Sentence Fragment. The Michigan Supreme Court strikes down the nation's toughest mandatory minimum sentences for drug possession. A 4-3 majority deems the "drug lifer" law—life in prison without parole for having 650 grams of cocaine—cruel and unusual punishment. Inmates now become eligible for parole in 10 years.
Private Investigation. A World Bank study cites "substantial gains" from privatization in Chile, Mexico, Malaysia, and Great Britain. Researchers looked at the sale of 12 state-owned firms, including airlines, telephone companies, and railroads. In 11 cases, shareholders, employees, and consumers gained. The 12th, Mexicana Airline, overspent on new planes, hurting profits. The authors say privatization "make[s] the world a better place."
Ruble Rousers. The International Monetary Fund considers a currency board for the former Soviet Union. (See "Clearing the Ruble," Mar.) Thomas Dawson, the IMF's U.S. executive director, tells the Senate Foreign Relations Committee, "Anything that can bring inflation under control"—even a private currency board—"is being looked at."
Air Fairs. Airline deregulation reaches Europe. Starting next year, airlines, not Eurocrats, will set fares. And by 1997, airlines can openly compete for customers on any route. Bonn to Berlin? Choose Air France, Alitalia, or Lufthansa. Plan that visit to the Old Country.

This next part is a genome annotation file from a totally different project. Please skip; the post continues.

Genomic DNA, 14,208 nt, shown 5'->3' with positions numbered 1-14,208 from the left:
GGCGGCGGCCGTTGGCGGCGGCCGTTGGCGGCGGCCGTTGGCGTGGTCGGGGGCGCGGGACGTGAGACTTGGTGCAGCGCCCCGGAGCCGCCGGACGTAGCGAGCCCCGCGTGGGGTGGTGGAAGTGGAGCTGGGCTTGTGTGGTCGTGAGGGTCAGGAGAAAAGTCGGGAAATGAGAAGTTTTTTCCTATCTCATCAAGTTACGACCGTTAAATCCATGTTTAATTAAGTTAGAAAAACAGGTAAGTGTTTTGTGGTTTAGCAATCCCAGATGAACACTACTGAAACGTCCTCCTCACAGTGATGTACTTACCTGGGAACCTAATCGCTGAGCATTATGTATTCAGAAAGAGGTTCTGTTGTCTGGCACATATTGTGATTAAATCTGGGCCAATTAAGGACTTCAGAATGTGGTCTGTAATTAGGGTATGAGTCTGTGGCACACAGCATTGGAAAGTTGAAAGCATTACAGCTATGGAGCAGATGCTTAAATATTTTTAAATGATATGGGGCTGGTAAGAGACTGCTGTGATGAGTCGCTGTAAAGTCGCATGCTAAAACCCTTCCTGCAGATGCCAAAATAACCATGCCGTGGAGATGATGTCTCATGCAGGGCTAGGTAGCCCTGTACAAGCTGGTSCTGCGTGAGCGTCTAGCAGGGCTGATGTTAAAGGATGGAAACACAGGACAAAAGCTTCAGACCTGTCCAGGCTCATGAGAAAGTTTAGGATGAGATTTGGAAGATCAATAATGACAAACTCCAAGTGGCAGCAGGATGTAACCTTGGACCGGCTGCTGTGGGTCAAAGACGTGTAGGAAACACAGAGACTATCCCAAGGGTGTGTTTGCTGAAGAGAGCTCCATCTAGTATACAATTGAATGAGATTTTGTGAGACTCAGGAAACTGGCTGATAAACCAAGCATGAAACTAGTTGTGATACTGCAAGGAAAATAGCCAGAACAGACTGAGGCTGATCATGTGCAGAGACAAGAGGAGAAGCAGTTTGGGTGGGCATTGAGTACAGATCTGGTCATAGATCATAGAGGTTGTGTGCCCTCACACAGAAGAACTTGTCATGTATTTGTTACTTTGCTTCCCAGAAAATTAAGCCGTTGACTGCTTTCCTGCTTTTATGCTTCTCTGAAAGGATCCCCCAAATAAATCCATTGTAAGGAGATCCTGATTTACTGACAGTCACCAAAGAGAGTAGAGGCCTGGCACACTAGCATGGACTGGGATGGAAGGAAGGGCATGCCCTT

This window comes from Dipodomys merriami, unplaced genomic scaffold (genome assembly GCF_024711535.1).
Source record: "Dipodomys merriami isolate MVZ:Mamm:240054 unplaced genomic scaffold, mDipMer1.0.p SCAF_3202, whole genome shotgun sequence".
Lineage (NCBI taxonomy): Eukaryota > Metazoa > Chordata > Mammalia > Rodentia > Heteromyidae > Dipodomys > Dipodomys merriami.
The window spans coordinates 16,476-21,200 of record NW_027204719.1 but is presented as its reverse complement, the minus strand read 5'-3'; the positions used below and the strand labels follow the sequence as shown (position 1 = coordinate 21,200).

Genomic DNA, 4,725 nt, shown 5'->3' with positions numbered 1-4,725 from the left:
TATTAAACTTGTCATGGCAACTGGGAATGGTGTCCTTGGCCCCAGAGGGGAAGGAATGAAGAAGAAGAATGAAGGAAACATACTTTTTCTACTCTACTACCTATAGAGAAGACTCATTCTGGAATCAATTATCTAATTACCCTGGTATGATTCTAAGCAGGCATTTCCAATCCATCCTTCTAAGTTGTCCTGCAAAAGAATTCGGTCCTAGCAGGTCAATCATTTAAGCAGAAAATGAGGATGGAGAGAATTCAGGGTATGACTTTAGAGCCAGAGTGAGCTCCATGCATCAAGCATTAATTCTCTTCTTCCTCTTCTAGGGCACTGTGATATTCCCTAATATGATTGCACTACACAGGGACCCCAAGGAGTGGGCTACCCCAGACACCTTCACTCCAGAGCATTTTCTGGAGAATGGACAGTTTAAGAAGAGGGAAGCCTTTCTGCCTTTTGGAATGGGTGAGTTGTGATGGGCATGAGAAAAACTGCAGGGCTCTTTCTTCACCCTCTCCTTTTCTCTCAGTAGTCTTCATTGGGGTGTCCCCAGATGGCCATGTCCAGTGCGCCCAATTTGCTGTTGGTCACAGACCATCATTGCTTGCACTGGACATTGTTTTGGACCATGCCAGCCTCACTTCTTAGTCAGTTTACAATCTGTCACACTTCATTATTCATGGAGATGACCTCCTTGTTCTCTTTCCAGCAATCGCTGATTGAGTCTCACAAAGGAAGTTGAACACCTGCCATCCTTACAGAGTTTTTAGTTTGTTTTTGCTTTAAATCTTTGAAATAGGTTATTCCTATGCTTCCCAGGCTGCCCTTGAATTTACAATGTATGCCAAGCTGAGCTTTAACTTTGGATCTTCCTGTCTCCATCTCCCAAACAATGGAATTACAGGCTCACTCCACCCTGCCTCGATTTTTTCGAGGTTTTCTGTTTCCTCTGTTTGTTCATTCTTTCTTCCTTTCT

Bureaucrat Bonanza. The number of state and local government employees jumps 2.6 percent from 1990 to '92—even as private nonfarm employment drops by 2.2 percent. And bureaucrats' salaries increase by 6.1 percent in 1991, twice as fast as the economy as a whole. Forget austerity, says Forbes, "the good times keep rolling."
Elastic Banned. A bungee jumper in Michigan plummets to his death. So the Florida Department of Agriculture and Consumer Services bans the activity. But in the Sunshine State you may still hunt alligators, fish with a spear gun, and go to Disney World.
Civil Libertines. The ACLU's "Campaign for the Bill of Rights '92" says end mandatory minimum drug sentences. Hear, hear. But consider its other three points: an urban Marshall Plan, abortion on demand, and a constitutional right to a job. Mr. Madison, call your office.
Border Patrol. House Majority Leader Dick Gephardt's idea of a free-trade agreement: new tariffs. As a condition for the North American Free Trade Agreement, he wants a tax on "cross-border transactions" (a.k.a. imports) to fund worker retraining. He also says Mexico must enact minimum wages and tough health and safety standards. Meanwhile, "free-trader" Bill Clinton backs "Gephardt's continuing efforts [to ensure] that these goals are, in fact, incorporated." These are the "new" Democrats?